- Demand for dollars has spiked in Azerbaijan amid fears of another currency devaluation following a plunge in oil prices. The government maintains a de facto peg of the currency, the manat, against the US dollar, and can prop up its budget in times of low international oil prices by devaluing the manat. It did so twice in 2015, creating substantial hardship for ordinary Azerbaijanis who held their savings in manats.
- Saudi authorities have detained 298 government employees, including military officers, and will indict them on crimes such as bribery, embezzlement and abuse of power involving a total of 379 million riyals ($101 million). Last week, two senior princes, Prince Ahmed Bin Abdulaziz, King Salman’s brother, and Prince Mohammed Bin Nayef, the former crown prince and interior minister, were detained in a corruption probe. Both were considered potential rivals to Crown Prince Mohammed Bin Salman and their arrests were seen as an effort to send a message to other members of the royal family that any signal of disloyalty towards Bin Salman would not be tolerated. [chop-chop square?]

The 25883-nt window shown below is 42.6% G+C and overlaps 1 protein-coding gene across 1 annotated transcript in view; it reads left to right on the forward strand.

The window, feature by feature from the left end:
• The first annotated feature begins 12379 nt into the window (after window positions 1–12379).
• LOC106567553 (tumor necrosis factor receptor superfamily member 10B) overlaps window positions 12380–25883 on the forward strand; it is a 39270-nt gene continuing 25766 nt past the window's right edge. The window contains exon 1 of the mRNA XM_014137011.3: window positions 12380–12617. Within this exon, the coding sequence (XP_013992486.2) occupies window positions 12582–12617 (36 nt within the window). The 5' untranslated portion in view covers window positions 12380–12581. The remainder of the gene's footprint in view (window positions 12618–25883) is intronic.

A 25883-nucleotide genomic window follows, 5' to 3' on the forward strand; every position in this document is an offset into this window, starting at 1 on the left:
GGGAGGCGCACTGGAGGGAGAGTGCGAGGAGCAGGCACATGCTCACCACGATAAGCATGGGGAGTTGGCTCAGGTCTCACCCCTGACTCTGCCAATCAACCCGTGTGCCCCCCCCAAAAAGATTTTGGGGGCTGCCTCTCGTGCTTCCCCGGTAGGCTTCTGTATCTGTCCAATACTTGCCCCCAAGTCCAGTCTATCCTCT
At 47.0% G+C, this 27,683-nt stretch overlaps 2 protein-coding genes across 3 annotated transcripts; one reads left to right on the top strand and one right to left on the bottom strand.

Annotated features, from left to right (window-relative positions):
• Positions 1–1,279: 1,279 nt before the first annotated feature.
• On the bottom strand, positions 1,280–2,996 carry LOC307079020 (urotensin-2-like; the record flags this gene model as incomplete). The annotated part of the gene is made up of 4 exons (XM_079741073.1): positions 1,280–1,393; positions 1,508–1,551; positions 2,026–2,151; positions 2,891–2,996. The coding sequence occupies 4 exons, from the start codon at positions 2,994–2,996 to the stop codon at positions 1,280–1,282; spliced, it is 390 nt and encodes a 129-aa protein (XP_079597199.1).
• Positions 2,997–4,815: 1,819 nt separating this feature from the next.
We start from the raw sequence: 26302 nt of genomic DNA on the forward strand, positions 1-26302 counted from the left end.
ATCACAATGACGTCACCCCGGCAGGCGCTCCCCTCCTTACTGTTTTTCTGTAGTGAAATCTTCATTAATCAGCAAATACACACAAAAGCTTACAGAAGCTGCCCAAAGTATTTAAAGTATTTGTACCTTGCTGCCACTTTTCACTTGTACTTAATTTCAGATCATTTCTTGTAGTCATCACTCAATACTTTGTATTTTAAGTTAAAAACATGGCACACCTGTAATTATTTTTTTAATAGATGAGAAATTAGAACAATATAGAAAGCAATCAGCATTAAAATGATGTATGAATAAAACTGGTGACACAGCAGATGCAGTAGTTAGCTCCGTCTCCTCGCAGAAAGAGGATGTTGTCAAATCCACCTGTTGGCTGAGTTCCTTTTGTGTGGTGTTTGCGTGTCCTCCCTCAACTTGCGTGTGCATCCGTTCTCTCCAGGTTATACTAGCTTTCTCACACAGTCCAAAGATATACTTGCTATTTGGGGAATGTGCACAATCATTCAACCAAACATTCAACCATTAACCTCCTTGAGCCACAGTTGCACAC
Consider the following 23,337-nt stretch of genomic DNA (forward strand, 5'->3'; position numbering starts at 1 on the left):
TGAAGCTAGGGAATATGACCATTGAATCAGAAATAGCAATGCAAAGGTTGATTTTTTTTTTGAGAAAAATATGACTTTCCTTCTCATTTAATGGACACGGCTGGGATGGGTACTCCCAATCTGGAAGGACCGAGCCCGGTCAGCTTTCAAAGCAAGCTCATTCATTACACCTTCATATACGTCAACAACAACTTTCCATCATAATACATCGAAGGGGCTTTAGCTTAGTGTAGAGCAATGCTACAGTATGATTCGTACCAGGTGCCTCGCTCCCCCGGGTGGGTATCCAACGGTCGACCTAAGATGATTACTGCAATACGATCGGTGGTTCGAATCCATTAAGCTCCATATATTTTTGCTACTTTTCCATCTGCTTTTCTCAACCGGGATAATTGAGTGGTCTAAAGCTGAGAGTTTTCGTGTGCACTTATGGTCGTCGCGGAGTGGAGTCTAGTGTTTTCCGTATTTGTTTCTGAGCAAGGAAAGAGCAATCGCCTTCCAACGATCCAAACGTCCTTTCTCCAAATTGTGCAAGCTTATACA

- “Russian interference” with any defense is now being dismissed by DOJ because prosecutors knew they couldn’t win at trial. Repeat: the DOJ could not find a single case they could successfully prosecute to prove any act of “Russian interference.”
Sunspot number: 0
Current Stretch: 6 days
2020 total: 56 days (74%)
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News Burst 17 March 2020 Bonus Img
Sweets-Themed Luxury Sightseeing Train
Kyushu Railway Co. is scheduled to debut its first sweets-themed luxury sightseeing train departing and returning to Hakata Station here this month. During the three-hour one-way trip, passengers can dine on sweets and other foods. The fee, including the train fare and the course menu, starts at a tax-inclusive 26,000 yen ($240) per adult for a seat at a table for two or in a private room for two.
News Burst 17 March 2020 Bonus Img